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Just a small hint to reduce the verboseness of your code:

($ipairs{$fk}{$dline}{'head'}, $ipairs{$fk}{$dline}{'effect'}, $ip +airs{$fk}{$dline}{'pvalue'}) = $ldata{$dline} =~ /^(.*)\s+(\d\.\d+)\s ++\d\.\d+\s+(\d\.\d+)$/;

can be rewritten using a hash slice like this:

( @{ $ipairs{$fk}{$dline} }{qw/head effect pvalue/} ) = $ldata{$dl +ine} =~ /^(.*)\s+(\d\.\d+)\s+\d\.\d+\s+(\d\.\d+)$/;

Otherwise, your code benefits from a temporary variable or two. Here I repurpose $pvt (not sure if the variable name makes sense after that):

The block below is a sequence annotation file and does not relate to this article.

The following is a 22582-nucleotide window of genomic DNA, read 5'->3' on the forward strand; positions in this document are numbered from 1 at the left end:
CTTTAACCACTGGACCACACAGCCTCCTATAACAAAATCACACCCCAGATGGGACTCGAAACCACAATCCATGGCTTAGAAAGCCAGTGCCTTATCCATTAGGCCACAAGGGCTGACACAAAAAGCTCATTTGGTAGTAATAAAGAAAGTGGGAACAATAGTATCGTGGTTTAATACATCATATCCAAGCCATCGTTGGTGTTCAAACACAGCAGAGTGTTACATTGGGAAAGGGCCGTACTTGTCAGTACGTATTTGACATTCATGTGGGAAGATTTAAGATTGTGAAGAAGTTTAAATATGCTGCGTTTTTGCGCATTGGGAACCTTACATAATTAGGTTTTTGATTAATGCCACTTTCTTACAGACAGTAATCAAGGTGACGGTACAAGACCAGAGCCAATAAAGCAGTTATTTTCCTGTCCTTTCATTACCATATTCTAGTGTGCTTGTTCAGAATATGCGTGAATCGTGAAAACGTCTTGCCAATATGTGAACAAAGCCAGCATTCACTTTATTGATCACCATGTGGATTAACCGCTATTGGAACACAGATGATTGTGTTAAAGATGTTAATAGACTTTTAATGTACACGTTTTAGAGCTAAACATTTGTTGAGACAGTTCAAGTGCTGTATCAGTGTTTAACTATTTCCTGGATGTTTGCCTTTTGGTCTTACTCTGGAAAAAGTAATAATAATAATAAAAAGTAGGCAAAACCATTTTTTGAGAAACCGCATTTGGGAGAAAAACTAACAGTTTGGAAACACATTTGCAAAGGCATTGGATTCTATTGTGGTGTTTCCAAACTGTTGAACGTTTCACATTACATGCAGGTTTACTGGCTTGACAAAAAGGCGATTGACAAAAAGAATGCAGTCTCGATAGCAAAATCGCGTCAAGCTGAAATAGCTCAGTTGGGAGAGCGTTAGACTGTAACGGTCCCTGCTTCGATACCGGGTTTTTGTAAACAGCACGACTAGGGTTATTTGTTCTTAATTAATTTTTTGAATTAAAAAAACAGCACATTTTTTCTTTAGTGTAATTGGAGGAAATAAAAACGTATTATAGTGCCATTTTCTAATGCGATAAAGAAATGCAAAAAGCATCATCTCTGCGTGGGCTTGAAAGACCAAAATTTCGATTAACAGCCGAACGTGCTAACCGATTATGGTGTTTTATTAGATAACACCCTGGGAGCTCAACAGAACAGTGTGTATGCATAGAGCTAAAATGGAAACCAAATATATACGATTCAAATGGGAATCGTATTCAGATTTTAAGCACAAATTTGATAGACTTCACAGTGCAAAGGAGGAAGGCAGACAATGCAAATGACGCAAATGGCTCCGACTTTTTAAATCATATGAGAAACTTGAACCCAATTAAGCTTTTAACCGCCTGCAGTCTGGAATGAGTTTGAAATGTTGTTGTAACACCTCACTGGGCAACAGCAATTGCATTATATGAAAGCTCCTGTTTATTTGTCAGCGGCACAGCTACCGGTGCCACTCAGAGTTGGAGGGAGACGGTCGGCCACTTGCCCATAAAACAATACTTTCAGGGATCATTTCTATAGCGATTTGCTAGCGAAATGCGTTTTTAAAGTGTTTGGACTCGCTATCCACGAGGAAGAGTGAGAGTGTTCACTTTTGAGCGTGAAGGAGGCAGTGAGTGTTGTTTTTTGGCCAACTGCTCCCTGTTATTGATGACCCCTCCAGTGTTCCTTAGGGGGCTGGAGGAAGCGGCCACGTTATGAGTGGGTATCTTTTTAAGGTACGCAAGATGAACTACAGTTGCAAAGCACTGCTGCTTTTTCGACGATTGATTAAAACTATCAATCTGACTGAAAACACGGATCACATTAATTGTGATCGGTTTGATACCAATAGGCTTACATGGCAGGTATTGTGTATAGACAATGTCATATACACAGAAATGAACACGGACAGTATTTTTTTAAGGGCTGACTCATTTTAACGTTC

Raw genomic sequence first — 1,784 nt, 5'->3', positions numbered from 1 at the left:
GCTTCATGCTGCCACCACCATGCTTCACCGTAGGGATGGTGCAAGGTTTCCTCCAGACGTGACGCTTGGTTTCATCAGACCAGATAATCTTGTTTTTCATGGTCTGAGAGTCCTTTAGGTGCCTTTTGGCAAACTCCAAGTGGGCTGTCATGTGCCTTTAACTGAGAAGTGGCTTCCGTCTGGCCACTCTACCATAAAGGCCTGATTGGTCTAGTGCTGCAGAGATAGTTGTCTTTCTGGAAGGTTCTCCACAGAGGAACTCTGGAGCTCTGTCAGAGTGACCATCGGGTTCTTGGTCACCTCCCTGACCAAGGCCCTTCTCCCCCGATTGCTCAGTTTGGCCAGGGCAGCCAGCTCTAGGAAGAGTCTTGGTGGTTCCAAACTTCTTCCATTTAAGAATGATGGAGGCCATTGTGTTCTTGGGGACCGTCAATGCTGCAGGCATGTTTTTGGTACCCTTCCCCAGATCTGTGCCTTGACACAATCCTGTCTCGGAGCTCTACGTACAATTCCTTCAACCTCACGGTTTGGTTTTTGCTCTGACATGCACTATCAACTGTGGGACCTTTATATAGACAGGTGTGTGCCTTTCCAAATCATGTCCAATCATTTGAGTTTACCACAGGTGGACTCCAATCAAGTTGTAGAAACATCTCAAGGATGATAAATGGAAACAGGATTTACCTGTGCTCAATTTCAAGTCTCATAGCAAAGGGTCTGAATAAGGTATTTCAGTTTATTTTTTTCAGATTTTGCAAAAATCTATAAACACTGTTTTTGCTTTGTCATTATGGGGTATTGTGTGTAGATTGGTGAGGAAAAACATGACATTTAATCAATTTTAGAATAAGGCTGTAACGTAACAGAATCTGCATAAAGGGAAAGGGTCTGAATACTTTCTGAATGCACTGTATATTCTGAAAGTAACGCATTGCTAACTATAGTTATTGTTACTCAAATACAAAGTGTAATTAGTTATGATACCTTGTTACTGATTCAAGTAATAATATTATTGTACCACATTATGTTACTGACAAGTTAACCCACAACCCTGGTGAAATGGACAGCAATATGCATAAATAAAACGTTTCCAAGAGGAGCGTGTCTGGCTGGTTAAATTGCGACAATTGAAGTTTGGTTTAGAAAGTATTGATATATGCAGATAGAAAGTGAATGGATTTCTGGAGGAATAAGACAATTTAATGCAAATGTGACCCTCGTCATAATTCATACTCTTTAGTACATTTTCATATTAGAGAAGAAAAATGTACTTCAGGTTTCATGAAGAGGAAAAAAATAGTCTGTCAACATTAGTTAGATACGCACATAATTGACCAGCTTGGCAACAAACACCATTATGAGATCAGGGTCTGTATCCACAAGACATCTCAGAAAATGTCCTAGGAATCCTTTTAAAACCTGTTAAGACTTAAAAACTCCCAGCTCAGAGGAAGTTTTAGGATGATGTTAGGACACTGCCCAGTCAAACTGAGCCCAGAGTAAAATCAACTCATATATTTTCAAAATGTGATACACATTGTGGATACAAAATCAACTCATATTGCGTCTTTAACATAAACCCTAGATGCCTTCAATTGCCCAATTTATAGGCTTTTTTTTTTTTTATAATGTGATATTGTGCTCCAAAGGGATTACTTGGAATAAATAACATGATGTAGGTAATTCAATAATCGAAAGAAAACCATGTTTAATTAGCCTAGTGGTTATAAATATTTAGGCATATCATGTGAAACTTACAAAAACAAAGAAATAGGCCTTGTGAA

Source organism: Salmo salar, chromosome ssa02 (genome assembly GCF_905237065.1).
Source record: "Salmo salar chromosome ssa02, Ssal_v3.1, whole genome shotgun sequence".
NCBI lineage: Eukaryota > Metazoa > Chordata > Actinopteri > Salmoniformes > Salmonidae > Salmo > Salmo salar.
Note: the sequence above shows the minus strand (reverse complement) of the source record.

$pvt = $ipairs{$fk}{$pair}; if($pvt->{'pvalue'}){ unless($hl){ $hl = $pvt->{'head'}; } $n++; $z+= qnorm($pvt->{'pvalue'}); }

(This only works because there already exists a hash reference at $ipairs{$fk}{$pair}. It would not work if you tried to say $pvt = {}, but %$pvt = () would. It's all reference magic and not really easy to explain unless you first understand pointers.)

(Of course, the hash slice can be rewritten using a temporary variable, too. It's always a good idea to use temporary variables if it makes your code easier to understand. Triply a good idea if it reduces repetition.)


In reply to Re^3: memory issues by Anonymous Monk
in thread memory issues by asqwerty

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